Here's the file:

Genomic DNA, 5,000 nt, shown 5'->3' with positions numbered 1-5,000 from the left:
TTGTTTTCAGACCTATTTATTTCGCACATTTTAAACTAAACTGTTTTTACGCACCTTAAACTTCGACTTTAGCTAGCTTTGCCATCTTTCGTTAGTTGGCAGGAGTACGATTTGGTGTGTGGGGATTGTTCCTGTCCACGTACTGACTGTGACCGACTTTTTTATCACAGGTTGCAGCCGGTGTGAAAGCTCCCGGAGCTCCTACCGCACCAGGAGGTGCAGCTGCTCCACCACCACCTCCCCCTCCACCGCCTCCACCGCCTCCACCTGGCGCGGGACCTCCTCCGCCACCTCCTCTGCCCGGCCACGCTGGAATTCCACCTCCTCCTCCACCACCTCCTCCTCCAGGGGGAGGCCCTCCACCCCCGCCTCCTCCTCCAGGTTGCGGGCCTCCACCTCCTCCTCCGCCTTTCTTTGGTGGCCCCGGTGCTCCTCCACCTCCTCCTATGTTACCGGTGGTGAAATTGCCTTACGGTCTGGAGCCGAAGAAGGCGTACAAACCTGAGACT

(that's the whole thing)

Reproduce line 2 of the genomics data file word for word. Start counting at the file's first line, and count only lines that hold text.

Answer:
TTGTTTTCAGACCTATTTATTTCGCACATTTTAAACTAAACTGTTTTTACGCACCTTAAACTTCGACTTTAGCTAGCTTTGCCATCTTTCGTTAGTTGGCAGGAGTACGATTTGGTGTGTGGGGATTGTTCCTGTCCACGTACTGACTGTGACCGACTTTTTTATCACAGGTTGCAGCCGGTGTGAAAGCTCCCGGAGCTCCTACCGCACCAGGAGGTGCAGCTGCTCCACCACCACCTCCCCCTCCACCGCCTCCACCGCCTCCACCTGGCGCGGGACCTCCTCCGCCACCTCCTCTGCCCGGCCACGCTGGAATTCCACCTCCTCCTCCACCACCTCCTCCTCCAGGGGGAGGCCCTCCACCCCCGCCTCCTCCTCCAGGTTGCGGGCCTCCACCTCCTCCTCCGCCTTTCTTTGGTGGCCCCGGTGCTCCTCCACCTCCTCCTATGTTACCGGTGGTGAAATTGCCTTACGGTCTGGAGCCGAAGAAGGCGTACAAACCTGAGACT